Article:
Trains For America

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Portland, ME wisely considering more convenient Amtrak station

There’s an unfortunate tendency among transportation officials to view Amtrak routes on a very macro scale. Chicago to St. Louis: you get on in Chicago, get off at St. Louis. But where in Chicago? Where in St. Louis? Are you going to arrive in Missouri at night in the middle of an industrial suburb with no bus or even taxi in sight? This is a particular problem for smaller towns where public transport may be limited or nonexistent. This is the 21st century, we can’t assume that everyone is going to be able to procure an  affordable automobile dropoff or pickup. Many Amtrak customers may be taking the train precisely because they don’t have access to a car.

So it makes perfect sense that Portland, Maine is considering relocating its Amtrak stop to the town’s historic pedestrian waterfront area. The idea looks to be in the early stages, but it’s good to see cities paying attention to the economic potential brought by an intercity rail line–if it actually connects somewhere. From the Portland Press Herald:

Quinn said she raised the issue so city officials could be aware of its possibility and integrate it in planning efforts. “It was kind of a conversation, not something I was putting on the table,” she said.

Still, Quinn said that a downtown stop would “add a whole new dimension” to the service because it would allow visitors to reach the city’s waterfront and main shopping and dining areas without grabbing a taxi or riding a bus.

There are a lot of unknowns, she said. Pan Am Railways owns the right of way there, but she doesn’t know how extensive it is. The railroad also owns 64 acres of underdeveloped waterfront property just west of the Casco Bay Bridge. Officials at Pan Am could not be reached for comment.

Filed under: Amtrak

7 Responses

  1. Kyle J Emge says:

    This would be great, especially considering the current station isn’t anything special. Just a one-story, nondescript building that happens to be near the track.

  2. Mike says:

    Great news. Indeed, the train station is currently in the middle of nowhere, surrounded by other industrial land and highway on-and-off ramps. Portland would stand to gain much if they could indeed muster up the funds to move the station…the question remains, however, would the successful bus lines move as well?

  3. Anonymous says:

    Great idea, fun town. I have made the trip and the cab ride was rediculos.

  4. Really great idea. Train stations in Europe (and most in Connecticut) are located in the most walkable, downtown centers. This has a huge benefit in terms of transportation convenience and economic vibrancy.

  5. Jon Dandridge says:

    Problem is if an when service is extended to Brunswick, neither station is on that route so you could end up with 3 stations in Portland. Unless the Commercial St. site could somehow be connected to the former GT tracks that run along the waterfront and out by the B&M plant. However that involves navigating a lot of prime waterfront land and also evicts the Maine Narrow Gauge RR (which might end up moving anyway).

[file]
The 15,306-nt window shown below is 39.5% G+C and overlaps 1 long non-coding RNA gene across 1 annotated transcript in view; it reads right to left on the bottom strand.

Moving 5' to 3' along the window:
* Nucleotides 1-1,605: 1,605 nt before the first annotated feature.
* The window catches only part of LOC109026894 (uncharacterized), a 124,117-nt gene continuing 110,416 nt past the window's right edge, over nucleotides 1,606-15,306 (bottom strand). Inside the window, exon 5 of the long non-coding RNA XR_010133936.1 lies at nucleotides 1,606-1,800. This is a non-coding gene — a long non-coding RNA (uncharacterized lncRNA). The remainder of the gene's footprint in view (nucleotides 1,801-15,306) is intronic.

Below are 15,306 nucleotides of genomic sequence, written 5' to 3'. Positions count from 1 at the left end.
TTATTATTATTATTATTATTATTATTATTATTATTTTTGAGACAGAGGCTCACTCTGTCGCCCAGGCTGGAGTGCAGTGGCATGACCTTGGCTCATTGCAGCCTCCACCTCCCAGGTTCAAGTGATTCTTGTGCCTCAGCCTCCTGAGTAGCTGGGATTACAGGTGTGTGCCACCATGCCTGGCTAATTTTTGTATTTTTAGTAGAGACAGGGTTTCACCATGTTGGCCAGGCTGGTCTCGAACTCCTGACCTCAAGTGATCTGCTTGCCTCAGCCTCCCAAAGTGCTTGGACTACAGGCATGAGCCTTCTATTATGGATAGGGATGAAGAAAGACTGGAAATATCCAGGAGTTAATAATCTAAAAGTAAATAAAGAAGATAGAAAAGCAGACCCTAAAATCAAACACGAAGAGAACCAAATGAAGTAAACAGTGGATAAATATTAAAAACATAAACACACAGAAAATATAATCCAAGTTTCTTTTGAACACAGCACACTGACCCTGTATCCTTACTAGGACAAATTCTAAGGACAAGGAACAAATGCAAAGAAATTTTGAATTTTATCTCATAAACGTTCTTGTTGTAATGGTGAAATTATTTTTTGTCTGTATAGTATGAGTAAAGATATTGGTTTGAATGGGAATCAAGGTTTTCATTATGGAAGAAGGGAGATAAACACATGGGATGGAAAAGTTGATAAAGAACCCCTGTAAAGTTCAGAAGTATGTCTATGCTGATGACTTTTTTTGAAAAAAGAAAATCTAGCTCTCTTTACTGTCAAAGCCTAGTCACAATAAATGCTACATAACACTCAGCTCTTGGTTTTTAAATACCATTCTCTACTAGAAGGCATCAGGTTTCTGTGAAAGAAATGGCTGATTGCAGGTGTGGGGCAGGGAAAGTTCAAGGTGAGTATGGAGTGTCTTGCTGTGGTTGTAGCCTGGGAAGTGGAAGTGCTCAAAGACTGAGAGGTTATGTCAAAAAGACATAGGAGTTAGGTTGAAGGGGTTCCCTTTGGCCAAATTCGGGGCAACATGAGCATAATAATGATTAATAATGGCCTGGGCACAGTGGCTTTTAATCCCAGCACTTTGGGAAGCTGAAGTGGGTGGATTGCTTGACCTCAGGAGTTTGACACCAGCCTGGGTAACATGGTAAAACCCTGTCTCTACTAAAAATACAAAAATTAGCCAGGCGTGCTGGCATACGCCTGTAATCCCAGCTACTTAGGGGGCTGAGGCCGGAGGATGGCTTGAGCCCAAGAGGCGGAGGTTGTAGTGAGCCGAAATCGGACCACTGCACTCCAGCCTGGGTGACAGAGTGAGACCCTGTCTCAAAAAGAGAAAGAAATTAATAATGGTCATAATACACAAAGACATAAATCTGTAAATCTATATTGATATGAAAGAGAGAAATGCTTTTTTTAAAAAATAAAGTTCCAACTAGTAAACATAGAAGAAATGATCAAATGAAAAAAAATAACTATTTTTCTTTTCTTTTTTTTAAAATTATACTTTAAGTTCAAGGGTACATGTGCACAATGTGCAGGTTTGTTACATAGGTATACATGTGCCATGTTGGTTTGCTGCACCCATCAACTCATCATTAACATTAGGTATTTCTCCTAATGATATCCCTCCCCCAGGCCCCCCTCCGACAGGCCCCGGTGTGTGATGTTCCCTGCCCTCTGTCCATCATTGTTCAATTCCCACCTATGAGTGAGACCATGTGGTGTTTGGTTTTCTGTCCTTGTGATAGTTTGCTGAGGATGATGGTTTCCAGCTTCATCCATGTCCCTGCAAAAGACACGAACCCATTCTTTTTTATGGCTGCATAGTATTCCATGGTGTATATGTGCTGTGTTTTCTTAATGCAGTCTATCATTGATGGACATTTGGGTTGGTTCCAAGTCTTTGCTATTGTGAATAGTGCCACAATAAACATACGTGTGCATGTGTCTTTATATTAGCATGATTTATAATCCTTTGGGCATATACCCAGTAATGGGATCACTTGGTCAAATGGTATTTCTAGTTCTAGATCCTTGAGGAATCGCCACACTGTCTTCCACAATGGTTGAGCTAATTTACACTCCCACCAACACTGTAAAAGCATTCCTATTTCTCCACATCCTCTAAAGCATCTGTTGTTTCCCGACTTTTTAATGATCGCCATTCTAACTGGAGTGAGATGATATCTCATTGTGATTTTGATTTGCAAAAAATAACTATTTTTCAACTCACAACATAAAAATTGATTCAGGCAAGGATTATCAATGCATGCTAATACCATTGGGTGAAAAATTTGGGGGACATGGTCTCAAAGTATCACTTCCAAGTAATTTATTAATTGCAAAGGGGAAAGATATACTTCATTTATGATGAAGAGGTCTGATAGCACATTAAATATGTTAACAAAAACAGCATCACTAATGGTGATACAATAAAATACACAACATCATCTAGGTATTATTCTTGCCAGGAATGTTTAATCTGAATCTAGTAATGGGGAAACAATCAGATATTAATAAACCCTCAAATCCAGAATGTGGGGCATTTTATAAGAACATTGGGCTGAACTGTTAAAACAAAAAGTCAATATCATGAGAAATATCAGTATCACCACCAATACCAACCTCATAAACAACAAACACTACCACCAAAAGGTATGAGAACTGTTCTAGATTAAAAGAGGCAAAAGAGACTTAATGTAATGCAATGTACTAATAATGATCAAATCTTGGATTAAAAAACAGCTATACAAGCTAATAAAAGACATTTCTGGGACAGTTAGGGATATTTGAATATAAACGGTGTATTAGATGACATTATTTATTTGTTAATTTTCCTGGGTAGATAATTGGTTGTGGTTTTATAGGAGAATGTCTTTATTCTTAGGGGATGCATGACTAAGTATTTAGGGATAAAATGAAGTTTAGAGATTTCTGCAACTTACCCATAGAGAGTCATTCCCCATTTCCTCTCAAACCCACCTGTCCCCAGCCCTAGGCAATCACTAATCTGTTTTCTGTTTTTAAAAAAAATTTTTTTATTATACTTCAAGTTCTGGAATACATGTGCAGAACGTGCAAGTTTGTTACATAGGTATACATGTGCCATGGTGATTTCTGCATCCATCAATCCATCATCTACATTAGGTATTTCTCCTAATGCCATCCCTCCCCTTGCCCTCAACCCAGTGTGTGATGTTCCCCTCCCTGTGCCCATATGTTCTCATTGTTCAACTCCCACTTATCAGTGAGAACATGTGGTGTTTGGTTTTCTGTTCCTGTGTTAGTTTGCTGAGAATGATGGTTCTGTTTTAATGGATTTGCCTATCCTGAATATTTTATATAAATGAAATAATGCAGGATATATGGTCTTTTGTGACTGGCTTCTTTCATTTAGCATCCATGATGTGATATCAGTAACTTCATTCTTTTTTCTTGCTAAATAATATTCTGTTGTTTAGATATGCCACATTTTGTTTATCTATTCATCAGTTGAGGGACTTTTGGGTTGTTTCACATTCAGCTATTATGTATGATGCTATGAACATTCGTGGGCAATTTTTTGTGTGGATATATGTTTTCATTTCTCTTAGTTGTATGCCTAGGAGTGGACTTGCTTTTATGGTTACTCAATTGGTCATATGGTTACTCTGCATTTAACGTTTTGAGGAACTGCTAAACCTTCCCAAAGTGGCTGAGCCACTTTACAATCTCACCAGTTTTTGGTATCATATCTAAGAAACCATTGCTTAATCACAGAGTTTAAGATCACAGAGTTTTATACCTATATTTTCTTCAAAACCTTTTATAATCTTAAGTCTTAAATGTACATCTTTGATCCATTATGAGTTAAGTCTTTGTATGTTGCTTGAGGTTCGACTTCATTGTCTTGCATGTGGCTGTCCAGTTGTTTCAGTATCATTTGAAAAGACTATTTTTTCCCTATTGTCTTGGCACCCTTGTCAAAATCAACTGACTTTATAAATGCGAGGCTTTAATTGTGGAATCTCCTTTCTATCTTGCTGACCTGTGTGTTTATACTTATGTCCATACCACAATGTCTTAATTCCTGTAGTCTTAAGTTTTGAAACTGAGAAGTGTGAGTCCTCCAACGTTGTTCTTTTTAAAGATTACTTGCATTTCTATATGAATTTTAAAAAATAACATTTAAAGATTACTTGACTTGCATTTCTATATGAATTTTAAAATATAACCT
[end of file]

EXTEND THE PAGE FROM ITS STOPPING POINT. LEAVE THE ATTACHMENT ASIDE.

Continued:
6. NikolasM says:

    After looking at googlemaps I agree with Jon. The best near term thing that could be done would be to switch to the tracks that split to the right (where the DE goes left) and have a station near Congress/Park and St John Ave. That would place the station on the ‘right’ side of that unwalkable interchange with I-295 and on the most logical ROW to continue to Brunswick. It seems that there would be plenty or ROW for a light rail of some sort from this new station (or even the current one) to the proposed Commercial Street site to get visitors downtown.

  7. sarah says:

    Actually, we made the trip from Chicago to St.Louis on Amtrak for our last vacation. We started in Chicago at the in the suburbs so we could park the car. But we could have just as easily started downtown at a Union Station where you can connect to CTA and get almost anywhere. In St.Louis, it brought us directly to a main station where we switched to the metrolink light rail, taking it to the historic “union station” turned into a shopping mall & hotel. The whole trip in St.Louis we did on rail or by foot.
    I agree that locating stations in the same place as connecting systems or bus terminals is important. We actually have to drive from our town to a big city and park the car just to ride. Kind of inconvenient if you don’t know where to find cheap parking.

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April 2009


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